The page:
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Creator of Zapacab is testing a tracker for your stuff

Mark Allewell, the man behind two South African startups, Zapacab and Tourism Radio, has spoken about his latest startup. It’s called Leash and it’s a way of tagging your stuff so you never lose it again.

Leash is a low-power Bluetooth tag which you can fix to something like a handbag, which then syncs its location with your mobile phoen whenever you’re nearby. At heart, it’s a way of quickly remembering where you put stuff – simple and effective, but a bit of an indulgence. Where Leash gets interesting, however, is in its crime fighting abilities to help prevent and detect theft.

For a start, the app monitors the Bluetooth tag, and should your item start moving when it shouldn’t you’ll get a notification on your phone. Unfortunately Bluetooth Low Energy (LE) doesn’t have a very long range, making tracking the fleeing object from your phone or tablet a little bit tricky. The true magic behind Leash is its use of “the crowd”, or as they’re more commonly known, “other people”.

If you report a Leash as lost in the app, the Leash will begin communicating with other Leash tags and apps in the area, and through this you’re able to track its movements. Allewell says that this also opens up the possibility of identifying crime hotspots as areas where lots of Leash users have reported losing stuff.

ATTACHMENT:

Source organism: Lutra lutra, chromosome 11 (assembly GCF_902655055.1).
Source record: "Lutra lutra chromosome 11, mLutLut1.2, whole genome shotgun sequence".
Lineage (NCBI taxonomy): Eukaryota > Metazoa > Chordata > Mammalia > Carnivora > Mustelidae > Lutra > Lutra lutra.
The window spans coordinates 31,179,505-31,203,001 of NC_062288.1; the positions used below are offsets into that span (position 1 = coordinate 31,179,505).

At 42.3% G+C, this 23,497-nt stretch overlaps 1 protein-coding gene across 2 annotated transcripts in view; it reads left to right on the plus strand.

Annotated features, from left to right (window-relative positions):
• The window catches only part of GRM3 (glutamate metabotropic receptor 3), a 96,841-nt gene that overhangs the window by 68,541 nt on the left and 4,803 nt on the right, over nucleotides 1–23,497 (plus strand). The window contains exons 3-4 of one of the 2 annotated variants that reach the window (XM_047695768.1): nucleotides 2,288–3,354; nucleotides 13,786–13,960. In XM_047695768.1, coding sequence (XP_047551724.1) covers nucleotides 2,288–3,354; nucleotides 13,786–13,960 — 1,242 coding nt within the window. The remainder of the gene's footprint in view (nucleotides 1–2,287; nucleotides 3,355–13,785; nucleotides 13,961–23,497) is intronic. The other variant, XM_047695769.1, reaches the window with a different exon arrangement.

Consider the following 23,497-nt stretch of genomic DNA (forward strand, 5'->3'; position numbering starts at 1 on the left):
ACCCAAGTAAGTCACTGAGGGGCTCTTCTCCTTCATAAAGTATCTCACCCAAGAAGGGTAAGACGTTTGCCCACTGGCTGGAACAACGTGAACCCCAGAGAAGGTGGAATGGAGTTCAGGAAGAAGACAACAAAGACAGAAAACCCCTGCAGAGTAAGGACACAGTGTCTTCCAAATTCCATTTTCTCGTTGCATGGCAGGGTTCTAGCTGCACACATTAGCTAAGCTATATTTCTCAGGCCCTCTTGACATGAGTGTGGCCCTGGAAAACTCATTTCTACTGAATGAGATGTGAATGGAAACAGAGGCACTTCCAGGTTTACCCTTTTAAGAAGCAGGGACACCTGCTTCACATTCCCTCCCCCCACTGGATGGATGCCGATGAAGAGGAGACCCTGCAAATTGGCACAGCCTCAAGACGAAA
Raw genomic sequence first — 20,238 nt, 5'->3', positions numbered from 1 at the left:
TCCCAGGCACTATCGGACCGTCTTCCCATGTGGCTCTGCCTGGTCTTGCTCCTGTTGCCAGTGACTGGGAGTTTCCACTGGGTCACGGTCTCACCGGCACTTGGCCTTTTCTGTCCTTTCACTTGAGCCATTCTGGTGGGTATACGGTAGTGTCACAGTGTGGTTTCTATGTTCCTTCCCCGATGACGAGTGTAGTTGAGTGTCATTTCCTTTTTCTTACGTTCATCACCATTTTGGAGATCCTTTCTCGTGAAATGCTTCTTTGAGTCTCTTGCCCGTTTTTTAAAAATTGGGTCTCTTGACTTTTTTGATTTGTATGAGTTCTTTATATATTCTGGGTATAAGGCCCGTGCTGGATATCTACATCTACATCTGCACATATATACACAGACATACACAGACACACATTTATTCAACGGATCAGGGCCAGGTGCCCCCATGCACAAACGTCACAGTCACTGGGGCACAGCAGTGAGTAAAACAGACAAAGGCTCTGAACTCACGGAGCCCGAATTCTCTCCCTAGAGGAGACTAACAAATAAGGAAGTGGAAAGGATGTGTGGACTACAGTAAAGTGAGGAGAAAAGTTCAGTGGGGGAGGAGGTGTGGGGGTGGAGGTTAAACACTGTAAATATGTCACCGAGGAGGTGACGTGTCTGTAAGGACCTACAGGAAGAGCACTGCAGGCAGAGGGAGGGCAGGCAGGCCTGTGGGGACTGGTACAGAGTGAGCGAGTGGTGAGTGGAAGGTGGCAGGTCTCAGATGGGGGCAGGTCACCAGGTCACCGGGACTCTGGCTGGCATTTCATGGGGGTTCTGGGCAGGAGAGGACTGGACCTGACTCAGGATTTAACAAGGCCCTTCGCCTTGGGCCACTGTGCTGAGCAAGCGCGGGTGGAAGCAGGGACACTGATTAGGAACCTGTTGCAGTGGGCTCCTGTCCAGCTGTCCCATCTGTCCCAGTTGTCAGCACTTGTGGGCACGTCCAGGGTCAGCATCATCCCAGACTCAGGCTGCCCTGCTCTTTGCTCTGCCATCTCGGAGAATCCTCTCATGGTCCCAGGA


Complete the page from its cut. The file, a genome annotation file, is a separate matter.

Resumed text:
This opens up some privacy implications, of course, and the possibility that someone could get your location data out of the Leash servers but Allewell says that the company is working hard to anonymise data as it comes to them.

“Data will be synced with [our] server if a certain action happens,” he says, “For example, 17 users in Kloof Street report tags as missing. We aim to set up certain criteria within the app, for example ‘warn me if I’m in a high theft area’.

“There is still something thinking about the actual use of the data, as there are a few ways of adding value to the user. The data is however anonymous, so we cant drill down into actual personal data.”

In the coming weeks 1 000 Leash tags will be tested by the public in a closed beta. Should feedback be favourable, Allewell hopes to release as many as 15 000 more Leash tags.

If you want to help Allewell test his invention, you can sign up for the closed beta on the company’s website.

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